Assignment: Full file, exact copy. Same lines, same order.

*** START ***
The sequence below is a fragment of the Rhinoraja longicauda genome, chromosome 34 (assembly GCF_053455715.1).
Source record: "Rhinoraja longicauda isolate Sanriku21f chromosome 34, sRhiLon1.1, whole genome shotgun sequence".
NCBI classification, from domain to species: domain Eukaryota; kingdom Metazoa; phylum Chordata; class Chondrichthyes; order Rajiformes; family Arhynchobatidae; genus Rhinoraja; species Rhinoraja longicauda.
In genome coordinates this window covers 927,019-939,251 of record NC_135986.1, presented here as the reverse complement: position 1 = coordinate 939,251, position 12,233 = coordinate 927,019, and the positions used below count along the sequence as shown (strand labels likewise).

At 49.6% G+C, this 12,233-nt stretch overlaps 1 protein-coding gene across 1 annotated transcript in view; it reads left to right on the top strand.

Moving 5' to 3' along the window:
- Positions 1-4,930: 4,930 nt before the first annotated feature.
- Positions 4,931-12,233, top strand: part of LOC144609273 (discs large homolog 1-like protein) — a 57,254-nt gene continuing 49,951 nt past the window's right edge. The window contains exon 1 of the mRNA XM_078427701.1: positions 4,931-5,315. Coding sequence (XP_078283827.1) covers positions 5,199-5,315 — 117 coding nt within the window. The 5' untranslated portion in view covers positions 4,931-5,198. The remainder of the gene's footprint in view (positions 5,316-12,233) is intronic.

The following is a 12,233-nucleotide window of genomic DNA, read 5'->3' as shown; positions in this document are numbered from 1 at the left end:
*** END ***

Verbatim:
The sequence below is a fragment of the Rhinoraja longicauda genome, chromosome 34 (assembly GCF_053455715.1).
Source record: "Rhinoraja longicauda isolate Sanriku21f chromosome 34, sRhiLon1.1, whole genome shotgun sequence".
NCBI classification, from domain to species: domain Eukaryota; kingdom Metazoa; phylum Chordata; class Chondrichthyes; order Rajiformes; family Arhynchobatidae; genus Rhinoraja; species Rhinoraja longicauda.
In genome coordinates this window covers 927,019-939,251 of record NC_135986.1, presented here as the reverse complement: position 1 = coordinate 939,251, position 12,233 = coordinate 927,019, and the positions used below count along the sequence as shown (strand labels likewise).

At 49.6% G+C, this 12,233-nt stretch overlaps 1 protein-coding gene across 1 annotated transcript in view; it reads left to right on the top strand.

Moving 5' to 3' along the window:
- Positions 1-4,930: 4,930 nt before the first annotated feature.
- Positions 4,931-12,233, top strand: part of LOC144609273 (discs large homolog 1-like protein) — a 57,254-nt gene continuing 49,951 nt past the window's right edge. The window contains exon 1 of the mRNA XM_078427701.1: positions 4,931-5,315. Coding sequence (XP_078283827.1) covers positions 5,199-5,315 — 117 coding nt within the window. The 5' untranslated portion in view covers positions 4,931-5,198. The remainder of the gene's footprint in view (positions 5,316-12,233) is intronic.

The following is a 12,233-nucleotide window of genomic DNA, read 5'->3' as shown; positions in this document are numbered from 1 at the left end: